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Parkinson's Movement
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Ups and downs with thiamin

I have been feeling very upbeat about thiamin, especially after hearing from Dr. C. Then I talked to my doctor (yes, a movement disorders specialist) and took a nosedive. I asked her if she was familiar with Dr. Costantini, and she said no. I summarized his work with thiamin. She scoffed, "He just made that up." It was so dismissive. It sunk my morale since she has such high creds. Friends in my support group and exercise groups say I'm very lucky to have her as my neurologist. Now I don't know who to believe!

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We all face similar dilemmas; u are not alone. But, it can be lonely. In the end, u decide.

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I wondered if I should mention it to my Neurologist also because they tend to want to push the medication instead of natural remedies. I say do whatever works to help you in your daily life with PD.

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So, your Doc probably thinks we PwP are all liars. Maybe a case of mass placebo?

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Mass placebo!!!

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In my case, I've been reading with interest the posts and comments about Thiamine, but I'm not yet ready to give it a try.

I'm looking forward to the upcoming post about Thiamine on the SoPD blog. Simon said recently that a Thiamine post is "in the works".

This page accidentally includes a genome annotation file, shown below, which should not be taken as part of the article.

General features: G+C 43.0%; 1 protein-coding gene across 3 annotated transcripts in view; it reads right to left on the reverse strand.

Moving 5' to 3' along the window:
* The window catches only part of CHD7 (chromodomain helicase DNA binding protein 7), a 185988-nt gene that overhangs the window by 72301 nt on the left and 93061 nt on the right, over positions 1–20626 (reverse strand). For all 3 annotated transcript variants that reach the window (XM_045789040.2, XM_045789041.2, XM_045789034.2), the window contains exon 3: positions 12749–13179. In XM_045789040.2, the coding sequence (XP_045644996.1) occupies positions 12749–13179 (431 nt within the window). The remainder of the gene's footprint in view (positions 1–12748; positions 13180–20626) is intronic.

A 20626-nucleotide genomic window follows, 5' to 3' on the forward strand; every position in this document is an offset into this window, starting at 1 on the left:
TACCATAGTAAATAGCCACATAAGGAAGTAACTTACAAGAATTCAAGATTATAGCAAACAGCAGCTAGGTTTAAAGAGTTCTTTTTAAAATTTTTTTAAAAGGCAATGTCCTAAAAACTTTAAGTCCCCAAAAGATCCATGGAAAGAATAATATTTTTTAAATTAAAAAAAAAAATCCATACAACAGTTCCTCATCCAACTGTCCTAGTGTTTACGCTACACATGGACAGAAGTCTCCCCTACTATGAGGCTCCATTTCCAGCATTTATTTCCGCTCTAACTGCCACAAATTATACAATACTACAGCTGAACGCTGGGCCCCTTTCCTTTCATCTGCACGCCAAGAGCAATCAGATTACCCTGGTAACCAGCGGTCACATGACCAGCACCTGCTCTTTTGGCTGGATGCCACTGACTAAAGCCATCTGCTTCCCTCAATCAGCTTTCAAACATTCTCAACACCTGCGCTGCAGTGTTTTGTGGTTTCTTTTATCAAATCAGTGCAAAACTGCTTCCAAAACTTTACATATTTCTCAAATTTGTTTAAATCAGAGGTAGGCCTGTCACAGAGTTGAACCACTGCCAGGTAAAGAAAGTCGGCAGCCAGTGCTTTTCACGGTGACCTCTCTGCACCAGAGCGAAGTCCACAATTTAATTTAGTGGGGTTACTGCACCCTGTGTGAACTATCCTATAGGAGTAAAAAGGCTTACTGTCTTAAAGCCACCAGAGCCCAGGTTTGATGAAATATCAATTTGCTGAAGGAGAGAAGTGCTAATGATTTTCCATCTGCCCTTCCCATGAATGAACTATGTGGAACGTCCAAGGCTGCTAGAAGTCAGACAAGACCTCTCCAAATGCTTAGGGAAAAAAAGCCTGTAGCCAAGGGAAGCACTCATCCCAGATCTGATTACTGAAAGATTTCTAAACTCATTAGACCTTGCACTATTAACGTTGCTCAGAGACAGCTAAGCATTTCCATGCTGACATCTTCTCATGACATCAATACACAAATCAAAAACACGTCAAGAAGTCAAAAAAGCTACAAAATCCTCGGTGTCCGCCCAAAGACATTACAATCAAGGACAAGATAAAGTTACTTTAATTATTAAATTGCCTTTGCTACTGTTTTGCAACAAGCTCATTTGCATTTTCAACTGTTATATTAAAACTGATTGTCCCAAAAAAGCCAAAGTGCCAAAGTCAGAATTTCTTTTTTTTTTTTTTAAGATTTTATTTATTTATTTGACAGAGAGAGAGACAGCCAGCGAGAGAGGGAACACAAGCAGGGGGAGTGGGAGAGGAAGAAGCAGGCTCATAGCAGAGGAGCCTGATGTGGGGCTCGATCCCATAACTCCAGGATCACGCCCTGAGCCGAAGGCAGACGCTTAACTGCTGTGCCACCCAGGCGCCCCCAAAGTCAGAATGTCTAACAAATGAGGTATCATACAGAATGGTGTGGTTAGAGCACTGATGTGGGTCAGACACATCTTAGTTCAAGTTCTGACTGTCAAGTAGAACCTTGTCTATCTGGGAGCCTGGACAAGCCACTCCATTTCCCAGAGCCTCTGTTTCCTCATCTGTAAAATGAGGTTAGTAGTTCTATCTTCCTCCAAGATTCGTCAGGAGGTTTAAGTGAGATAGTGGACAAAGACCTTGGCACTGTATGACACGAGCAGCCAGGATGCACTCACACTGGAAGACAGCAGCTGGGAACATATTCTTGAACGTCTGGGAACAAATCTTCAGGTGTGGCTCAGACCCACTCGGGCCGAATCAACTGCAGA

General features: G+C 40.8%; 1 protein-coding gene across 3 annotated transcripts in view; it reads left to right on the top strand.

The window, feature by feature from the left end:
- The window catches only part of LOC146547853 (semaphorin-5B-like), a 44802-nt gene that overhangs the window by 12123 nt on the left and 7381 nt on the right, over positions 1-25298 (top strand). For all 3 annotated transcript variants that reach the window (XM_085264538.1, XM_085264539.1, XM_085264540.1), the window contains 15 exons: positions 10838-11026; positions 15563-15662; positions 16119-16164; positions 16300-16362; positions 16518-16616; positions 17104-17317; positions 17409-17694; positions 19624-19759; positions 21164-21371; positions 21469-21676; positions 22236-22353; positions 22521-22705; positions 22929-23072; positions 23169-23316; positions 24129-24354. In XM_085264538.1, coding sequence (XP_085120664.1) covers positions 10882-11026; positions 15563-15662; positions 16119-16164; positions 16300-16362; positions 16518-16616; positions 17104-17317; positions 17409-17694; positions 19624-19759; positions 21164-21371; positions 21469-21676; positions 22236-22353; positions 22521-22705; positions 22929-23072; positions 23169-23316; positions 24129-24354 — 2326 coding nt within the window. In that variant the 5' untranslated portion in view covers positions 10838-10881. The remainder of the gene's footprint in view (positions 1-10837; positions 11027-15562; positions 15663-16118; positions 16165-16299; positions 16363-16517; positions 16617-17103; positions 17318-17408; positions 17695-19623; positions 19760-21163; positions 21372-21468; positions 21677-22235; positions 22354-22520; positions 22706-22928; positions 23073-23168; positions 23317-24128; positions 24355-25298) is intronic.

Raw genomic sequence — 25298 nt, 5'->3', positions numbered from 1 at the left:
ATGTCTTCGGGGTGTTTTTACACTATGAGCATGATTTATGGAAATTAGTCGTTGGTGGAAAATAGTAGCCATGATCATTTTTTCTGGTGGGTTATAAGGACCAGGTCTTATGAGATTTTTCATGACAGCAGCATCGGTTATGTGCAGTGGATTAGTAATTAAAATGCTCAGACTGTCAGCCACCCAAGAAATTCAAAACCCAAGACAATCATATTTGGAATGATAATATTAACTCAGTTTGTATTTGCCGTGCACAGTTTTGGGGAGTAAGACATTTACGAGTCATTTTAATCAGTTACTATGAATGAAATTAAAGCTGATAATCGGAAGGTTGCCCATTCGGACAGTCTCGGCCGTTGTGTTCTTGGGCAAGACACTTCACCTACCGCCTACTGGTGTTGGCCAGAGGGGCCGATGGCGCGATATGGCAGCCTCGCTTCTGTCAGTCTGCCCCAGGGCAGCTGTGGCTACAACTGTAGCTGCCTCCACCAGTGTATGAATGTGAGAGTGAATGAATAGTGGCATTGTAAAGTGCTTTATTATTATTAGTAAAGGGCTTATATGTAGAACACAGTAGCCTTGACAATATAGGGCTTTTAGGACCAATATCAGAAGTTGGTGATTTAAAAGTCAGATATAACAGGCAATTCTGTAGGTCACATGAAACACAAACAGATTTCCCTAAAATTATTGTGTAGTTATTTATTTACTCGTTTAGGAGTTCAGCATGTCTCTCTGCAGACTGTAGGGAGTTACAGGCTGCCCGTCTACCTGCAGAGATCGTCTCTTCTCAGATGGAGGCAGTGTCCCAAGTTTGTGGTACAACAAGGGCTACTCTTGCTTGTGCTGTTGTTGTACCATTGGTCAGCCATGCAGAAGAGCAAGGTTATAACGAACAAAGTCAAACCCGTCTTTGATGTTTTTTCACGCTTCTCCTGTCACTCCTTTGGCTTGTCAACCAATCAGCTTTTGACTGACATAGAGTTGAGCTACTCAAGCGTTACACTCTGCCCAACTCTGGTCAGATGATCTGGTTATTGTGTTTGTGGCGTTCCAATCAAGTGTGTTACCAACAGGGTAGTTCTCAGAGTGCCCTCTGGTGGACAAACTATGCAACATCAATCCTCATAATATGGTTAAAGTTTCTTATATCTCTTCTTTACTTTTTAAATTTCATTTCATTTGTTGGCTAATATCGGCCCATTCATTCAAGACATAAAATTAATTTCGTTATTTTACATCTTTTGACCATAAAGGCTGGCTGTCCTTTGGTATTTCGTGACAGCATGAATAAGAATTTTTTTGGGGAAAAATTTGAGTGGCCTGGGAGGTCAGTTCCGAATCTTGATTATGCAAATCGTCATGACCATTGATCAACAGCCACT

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What is the SoPD blog?

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scienceofparkinsons.com/201...

To Mannitol or not to Mannitol?

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I find it ironic that her flippant, knee-jerk, spur-of-the-moment reaction is itself an example of "making something up." If even 10% of those in this community who are trying the thiamin are significantly benefitted, then her skepticism will be discredited.

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That’s sooooo typical of neuros. Our neuro scoffed at us when we told him we were using supplements eg vit c d , turmeric etc. he said it was a waste of time. However all he ever does is push more meds and more meds! We ve come to the decision now to drop the meds and try natural remedies until andy really needs them. Meds are not good for any one esp as his dad had prostate cancer and Pd and prostate are closely connected. Apparently madopar can lead to higher chance of melanoma and prostate cancers. I’d try the b1 without question. You have nothing to lose and so many have gained so much from it !!